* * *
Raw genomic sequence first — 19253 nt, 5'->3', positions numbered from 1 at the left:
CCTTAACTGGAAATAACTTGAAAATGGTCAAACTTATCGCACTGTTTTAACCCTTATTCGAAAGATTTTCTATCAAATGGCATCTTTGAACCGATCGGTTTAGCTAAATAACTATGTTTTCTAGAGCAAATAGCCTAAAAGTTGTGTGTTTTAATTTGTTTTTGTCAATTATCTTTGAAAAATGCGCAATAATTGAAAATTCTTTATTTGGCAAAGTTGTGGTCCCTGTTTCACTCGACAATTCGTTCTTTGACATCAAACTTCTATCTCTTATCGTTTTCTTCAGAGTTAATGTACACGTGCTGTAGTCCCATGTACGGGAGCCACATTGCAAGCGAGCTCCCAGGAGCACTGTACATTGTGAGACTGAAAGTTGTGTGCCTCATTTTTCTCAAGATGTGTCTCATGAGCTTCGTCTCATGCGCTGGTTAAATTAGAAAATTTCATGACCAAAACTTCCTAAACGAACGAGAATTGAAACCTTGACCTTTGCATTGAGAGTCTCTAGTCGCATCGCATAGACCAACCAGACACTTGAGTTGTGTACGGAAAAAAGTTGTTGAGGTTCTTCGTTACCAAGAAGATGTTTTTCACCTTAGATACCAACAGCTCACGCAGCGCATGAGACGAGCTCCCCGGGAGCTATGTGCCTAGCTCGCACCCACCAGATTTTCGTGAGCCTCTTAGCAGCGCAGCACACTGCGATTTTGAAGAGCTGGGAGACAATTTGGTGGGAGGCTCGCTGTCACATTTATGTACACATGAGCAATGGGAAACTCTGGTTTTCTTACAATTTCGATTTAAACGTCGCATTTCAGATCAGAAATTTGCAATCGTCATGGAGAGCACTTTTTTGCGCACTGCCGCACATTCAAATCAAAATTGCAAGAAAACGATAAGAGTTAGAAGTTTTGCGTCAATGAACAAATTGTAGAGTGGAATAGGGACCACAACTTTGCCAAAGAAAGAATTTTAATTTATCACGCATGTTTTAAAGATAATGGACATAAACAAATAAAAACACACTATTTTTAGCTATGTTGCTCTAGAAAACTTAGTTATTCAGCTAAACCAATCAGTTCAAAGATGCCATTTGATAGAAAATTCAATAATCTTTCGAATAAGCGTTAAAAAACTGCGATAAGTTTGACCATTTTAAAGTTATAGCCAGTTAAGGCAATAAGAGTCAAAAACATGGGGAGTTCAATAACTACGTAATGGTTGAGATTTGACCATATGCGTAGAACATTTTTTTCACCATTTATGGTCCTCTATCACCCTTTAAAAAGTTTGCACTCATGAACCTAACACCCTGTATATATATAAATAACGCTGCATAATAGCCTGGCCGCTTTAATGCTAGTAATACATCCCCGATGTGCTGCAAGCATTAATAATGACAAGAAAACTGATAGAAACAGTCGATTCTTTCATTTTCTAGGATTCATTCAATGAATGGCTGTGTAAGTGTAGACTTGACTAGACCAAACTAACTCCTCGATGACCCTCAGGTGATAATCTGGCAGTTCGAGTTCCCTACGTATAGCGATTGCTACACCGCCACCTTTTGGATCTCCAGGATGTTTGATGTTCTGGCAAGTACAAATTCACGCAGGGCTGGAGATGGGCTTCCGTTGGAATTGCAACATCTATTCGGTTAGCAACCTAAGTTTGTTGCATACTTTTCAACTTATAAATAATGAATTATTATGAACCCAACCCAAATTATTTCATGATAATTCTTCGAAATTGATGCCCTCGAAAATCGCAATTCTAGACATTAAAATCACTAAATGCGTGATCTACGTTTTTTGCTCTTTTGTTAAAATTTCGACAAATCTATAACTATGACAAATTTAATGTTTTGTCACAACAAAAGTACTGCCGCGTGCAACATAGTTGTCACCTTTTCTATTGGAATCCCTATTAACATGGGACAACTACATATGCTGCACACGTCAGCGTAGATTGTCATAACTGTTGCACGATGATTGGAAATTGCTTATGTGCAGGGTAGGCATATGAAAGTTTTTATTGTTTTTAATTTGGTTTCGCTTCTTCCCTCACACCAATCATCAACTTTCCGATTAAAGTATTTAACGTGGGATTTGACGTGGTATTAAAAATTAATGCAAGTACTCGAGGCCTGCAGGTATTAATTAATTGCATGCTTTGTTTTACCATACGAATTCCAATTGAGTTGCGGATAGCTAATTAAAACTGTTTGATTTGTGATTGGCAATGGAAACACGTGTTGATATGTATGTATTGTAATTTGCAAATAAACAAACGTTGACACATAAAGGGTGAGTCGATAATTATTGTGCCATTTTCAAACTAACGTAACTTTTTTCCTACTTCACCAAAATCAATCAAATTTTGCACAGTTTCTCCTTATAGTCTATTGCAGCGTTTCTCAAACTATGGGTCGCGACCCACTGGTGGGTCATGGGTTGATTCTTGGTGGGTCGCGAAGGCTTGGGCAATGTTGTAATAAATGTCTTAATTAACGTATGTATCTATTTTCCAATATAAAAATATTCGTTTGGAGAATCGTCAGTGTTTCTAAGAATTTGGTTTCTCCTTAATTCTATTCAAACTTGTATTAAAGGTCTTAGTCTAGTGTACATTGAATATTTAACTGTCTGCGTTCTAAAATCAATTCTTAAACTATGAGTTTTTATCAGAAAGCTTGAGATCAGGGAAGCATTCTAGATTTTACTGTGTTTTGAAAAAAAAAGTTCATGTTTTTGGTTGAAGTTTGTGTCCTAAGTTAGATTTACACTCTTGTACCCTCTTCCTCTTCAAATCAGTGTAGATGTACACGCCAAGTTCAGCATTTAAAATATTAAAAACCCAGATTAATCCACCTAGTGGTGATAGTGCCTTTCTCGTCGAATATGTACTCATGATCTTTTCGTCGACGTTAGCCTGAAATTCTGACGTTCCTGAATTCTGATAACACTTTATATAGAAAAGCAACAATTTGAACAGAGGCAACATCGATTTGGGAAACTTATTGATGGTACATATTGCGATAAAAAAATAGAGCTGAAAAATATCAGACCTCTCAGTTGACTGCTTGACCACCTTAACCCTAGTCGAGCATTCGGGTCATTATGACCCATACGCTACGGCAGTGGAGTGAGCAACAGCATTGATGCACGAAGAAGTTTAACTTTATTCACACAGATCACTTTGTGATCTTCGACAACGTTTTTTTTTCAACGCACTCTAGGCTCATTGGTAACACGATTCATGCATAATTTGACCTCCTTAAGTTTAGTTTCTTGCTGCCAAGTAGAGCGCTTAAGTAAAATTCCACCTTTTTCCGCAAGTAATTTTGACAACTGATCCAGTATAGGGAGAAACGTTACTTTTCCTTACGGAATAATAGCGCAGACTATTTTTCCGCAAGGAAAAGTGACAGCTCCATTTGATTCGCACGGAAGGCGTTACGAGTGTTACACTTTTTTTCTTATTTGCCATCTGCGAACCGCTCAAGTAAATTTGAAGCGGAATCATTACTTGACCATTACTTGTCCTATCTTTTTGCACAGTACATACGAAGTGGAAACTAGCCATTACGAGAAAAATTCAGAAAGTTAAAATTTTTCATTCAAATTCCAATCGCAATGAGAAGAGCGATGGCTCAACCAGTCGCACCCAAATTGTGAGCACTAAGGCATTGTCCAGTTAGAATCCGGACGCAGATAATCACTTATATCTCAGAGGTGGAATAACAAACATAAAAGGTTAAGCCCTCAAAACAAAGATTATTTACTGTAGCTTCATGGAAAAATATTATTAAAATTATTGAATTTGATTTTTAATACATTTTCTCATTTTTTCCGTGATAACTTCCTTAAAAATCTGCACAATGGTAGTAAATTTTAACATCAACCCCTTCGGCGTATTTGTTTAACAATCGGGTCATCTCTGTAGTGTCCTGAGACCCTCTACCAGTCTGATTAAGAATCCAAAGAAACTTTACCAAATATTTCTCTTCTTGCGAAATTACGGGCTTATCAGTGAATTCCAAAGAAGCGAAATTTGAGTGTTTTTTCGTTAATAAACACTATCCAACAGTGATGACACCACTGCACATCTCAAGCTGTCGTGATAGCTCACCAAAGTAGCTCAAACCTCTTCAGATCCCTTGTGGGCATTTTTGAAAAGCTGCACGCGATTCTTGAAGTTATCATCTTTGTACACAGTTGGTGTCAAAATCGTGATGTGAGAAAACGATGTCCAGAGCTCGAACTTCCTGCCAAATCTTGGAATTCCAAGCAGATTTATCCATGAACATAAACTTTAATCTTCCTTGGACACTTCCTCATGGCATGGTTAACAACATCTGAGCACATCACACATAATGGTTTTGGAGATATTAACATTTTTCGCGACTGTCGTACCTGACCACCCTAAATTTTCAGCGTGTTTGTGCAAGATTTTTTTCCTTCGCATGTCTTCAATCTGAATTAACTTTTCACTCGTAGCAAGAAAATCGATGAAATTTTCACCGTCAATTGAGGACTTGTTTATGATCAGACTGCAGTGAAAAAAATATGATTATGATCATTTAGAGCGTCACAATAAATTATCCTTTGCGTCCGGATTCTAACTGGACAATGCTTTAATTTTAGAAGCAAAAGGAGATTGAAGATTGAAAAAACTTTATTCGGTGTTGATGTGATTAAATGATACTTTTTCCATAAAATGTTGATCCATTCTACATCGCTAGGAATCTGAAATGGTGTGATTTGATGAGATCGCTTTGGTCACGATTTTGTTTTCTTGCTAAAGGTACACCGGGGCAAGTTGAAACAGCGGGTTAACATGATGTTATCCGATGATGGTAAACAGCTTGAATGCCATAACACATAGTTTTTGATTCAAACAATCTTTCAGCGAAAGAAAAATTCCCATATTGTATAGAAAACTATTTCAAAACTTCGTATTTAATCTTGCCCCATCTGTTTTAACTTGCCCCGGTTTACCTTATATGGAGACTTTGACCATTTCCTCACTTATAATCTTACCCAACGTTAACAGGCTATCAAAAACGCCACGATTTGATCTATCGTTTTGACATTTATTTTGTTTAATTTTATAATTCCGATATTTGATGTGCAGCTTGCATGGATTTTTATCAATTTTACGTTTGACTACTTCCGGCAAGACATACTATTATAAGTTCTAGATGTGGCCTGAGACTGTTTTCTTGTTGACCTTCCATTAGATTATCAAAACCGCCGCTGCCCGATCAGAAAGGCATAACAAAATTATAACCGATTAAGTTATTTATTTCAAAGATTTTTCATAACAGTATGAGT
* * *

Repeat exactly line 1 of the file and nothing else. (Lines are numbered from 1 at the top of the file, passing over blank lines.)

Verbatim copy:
Raw genomic sequence first — 19253 nt, 5'->3', positions numbered from 1 at the left: